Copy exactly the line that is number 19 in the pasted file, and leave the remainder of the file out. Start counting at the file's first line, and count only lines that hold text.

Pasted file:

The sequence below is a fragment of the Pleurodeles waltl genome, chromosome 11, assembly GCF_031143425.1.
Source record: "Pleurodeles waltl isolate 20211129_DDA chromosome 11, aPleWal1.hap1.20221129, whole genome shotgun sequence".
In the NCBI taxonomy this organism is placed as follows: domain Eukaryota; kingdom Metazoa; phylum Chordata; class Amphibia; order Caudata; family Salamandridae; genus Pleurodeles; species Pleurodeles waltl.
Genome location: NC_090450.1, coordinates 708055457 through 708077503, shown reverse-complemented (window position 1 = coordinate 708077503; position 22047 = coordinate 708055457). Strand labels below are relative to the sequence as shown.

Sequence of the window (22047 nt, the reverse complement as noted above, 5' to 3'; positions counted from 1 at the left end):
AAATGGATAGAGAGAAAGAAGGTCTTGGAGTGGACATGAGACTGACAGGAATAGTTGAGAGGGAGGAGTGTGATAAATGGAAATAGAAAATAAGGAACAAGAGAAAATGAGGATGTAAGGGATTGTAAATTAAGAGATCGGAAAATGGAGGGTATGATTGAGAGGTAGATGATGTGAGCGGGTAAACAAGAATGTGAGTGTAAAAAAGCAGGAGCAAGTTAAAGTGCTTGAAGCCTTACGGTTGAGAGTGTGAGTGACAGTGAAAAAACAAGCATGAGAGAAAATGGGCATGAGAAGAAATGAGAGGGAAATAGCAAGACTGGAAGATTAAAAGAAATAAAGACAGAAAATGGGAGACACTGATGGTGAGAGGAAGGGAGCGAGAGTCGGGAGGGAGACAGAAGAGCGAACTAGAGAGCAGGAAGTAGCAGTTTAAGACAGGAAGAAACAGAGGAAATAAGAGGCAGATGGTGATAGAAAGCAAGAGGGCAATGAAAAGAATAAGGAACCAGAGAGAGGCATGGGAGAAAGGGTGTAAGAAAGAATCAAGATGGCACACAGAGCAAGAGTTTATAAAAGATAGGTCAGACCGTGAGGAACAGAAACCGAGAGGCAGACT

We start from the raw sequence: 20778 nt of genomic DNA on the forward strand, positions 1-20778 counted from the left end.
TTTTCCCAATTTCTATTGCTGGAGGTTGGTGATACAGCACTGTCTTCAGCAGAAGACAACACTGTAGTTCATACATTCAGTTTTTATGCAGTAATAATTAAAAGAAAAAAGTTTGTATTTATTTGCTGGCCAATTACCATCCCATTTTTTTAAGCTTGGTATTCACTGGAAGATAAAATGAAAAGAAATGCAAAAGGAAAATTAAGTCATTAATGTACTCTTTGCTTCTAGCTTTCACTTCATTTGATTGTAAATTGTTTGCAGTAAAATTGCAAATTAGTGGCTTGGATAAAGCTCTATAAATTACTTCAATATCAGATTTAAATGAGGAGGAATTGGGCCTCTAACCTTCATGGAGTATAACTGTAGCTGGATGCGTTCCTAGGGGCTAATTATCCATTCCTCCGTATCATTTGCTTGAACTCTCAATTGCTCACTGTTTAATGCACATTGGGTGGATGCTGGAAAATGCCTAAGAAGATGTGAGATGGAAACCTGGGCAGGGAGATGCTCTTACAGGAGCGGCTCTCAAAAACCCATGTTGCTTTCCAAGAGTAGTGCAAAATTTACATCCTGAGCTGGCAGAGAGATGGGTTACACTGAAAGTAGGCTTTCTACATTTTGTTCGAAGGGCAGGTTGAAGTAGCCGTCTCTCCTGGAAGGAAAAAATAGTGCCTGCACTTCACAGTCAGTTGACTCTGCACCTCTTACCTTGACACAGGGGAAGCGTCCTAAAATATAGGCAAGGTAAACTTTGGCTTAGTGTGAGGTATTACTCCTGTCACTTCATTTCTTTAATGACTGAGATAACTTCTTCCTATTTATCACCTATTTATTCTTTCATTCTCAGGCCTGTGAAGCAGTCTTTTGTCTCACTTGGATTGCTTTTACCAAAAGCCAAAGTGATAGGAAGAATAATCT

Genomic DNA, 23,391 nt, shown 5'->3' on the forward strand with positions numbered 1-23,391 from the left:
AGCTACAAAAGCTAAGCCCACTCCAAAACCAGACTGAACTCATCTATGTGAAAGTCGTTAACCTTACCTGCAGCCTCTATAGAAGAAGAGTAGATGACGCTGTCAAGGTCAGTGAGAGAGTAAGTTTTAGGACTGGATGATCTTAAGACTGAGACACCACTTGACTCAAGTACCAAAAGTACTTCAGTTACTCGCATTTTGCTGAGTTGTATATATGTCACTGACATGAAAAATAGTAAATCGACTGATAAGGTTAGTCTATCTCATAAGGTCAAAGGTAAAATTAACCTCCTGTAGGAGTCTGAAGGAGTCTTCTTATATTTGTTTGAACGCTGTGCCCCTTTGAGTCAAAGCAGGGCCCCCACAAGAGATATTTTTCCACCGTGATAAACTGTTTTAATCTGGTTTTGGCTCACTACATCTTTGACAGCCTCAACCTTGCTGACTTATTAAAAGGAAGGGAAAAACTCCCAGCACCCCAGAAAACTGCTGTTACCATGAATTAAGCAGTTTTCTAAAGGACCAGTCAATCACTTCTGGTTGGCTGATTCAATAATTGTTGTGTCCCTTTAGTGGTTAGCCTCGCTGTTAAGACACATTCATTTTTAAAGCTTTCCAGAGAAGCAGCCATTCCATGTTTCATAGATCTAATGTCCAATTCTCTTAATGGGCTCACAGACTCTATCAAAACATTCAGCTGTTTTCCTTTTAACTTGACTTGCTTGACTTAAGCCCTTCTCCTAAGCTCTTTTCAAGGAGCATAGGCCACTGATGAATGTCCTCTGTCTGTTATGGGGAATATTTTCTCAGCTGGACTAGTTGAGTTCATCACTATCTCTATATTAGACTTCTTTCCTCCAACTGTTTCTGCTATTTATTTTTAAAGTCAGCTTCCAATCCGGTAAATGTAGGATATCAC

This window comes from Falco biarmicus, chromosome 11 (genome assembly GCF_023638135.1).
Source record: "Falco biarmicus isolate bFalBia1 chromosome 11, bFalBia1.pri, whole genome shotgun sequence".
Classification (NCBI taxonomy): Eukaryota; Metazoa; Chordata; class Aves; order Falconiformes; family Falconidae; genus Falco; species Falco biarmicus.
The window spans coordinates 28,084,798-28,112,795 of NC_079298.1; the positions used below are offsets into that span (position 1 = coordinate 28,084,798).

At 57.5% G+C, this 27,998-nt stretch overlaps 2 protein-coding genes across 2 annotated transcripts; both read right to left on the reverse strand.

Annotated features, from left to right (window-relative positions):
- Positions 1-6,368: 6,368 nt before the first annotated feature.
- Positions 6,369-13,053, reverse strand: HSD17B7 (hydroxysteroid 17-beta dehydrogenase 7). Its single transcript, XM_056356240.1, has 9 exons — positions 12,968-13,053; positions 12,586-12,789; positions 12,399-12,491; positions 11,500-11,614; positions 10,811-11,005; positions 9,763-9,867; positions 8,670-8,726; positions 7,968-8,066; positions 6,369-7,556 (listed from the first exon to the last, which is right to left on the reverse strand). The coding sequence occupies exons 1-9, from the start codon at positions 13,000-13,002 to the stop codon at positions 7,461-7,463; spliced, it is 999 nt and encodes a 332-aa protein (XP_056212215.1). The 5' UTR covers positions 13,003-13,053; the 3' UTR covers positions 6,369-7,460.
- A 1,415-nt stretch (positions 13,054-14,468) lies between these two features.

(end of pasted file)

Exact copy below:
- A 1,415-nt stretch (positions 13,054-14,468) lies between these two features.